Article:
D-Day veteran, Medal of Honor recipient among Ohio Military Hall of Fame inductees
By HOLLY ZACHARIAH | The Columbus Dispatch, Ohio | Published: May 5, 2018
COLUMBUS, Ohio (Tribune News Service) — They stood at the edge of the stage and shared a private moment, the D-Day paratrooper and the modern-war Navy SEAL. They clasped hands as they swapped stories of mutual admiration for acts of heroism that no one ever really wants to perform.
Representing wars both a lifetime and a world apart, 95-year-old Don Jakeway and 38-year-old Navy Senior Chief Special Warfare Operator and Medal of Honor recipient Edward C. Byers Jr. were honored at a Statehouse ceremony in which they and 28 others were inducted into the Ohio Military Hall of Fame.
Jakeway, who with the Army's 508th Parachute Infantry was among the first wave of soldiers into Normandy on June 6, 1944, said that when he and Byers spoke before the 90-minute ceremony, it was a special moment. None of the veterans did what they did for fame, he said, but each sacrificed much to earn the right to be on that stage.
"I didn't fight for medals. None of us did," said Jakeway, of Johnstown. "To be here surrounded by so many great men, it's humbling."
The Ohio Military Hall of Fame honors veterans and active-duty military personnel for specific acts of bravery in combat and on the battlefield. The ceremony each year is tear-filled and somber, as other veterans recite in eye-opening detail what acts of valor the inductees performed to earn the right to have the Hall of Fame's medal placed around their neck.
Event emcee Rick Colliver told the crowd that for these soldiers, airmen, sailors and Marines, war was real.
"These are not Hollywood scripts," Colliver said. "These are real people who fought and gave all kinds of sacrifice for your personal freedom."
Hall of Fame co-founder and former Navy SEAL and Vietnam veteran Ted Mosure choked up as he read the citations, noting, "For many, this is the first time the family members hear the stories of these acts." He could not keep his emotions in check as he read, for instance, how John McAllister, of Delaware, epitomized the military's creed of "leave no man behind."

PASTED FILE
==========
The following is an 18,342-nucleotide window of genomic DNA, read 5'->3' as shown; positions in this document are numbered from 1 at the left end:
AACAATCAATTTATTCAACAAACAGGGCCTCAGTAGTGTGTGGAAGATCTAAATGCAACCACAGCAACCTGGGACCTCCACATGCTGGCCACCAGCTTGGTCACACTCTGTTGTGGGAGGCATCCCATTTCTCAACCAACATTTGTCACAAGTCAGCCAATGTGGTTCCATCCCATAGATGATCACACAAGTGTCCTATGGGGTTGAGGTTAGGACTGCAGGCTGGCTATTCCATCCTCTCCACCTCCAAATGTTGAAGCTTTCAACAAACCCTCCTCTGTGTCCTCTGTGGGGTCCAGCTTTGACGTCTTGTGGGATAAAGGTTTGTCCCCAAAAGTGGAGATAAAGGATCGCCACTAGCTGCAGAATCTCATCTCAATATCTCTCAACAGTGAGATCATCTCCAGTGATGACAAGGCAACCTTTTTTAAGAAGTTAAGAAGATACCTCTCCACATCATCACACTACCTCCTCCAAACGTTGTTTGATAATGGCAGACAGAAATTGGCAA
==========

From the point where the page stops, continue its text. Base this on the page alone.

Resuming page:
As an Army private first class on April 29, 1968, McAllister and his company came under heavy fire near My Tho, Vietnam. After his commanding officer was wounded, McAllister "crawled over 100 meters under heavy fire to pull the officer and his dead radio telephone operator, and two other mortally wounded soldiers, back to a secure position."
Then there were men like John Luft, of Gahanna. It was Jan. 9, 1968, somewhere south of Ben Cat in Vietnam, when then Army Sgt. Luft and his platoon took heavy fire as they tried to reach wounded comrades. Under heavy fire and only 30 feet from the enemy's entrenchment, Luft, hit by an enemy round in one hand, stayed behind and provided cover fire so that team members could evacuate others who had been hit, saving many lives.
Luft and McAllister were recipients of the Bronze Star with valor. The other central Ohioans honored included Westerville resident David Walls, an Army veteran of the Vietnam War who earned a Distinguished Flying Cross; and Conard Conway of Mount Vernon, a Navy veteran of WWII with a Bronze Star with valor.
There was the heroism of northwest Ohio native Byers, of course, who was awarded the nation's highest military honor in 2016 by President Barack Obama. He was a part of the Navy SEAL team that rescued an American hostage in Afghanistan in 2012. Byers' military citation noted "superior gallantry, extraordinary heroism at grave personal risk, dedication to his teammates, and calm tactical leadership while liberating Dr. Dilip Joseph from captivity."
The crowd gave each honoree a standing ovation, but the awe and appreciation for both Byers and Jakeway was especially evident in the roar of applause.
As Chip Tansill, director of the Ohio Department of Veterans Services, put the Hall of Fame medal around Jakeway's neck and Mosure recited how the anti-aircraft and machine-gun fire raged around Jakeway on his parachute drop, his granddaughter sat in the front row and sobbed.
"I'd never really heard that read out loud before," 21-year-old Tanner Jakeway said of her grandfather's story, unable to stop her tears even after the ceremony ended. But it wasn't just her grandpa, a Bronze Star with valor recipient, she cried for. It was for all the others, too. For the wives and widows there to accept for their war-hero husbands who could not, for the veterans on stage who brushed away their own tears, for the wounded warriors in the audience who saluted with such pride.
"All of them," she said with a wave of her hand toward the stage and the crowd. "The bravery and love is overwhelming."
©2018 The Columbus Dispatch (Columbus, Ohio)
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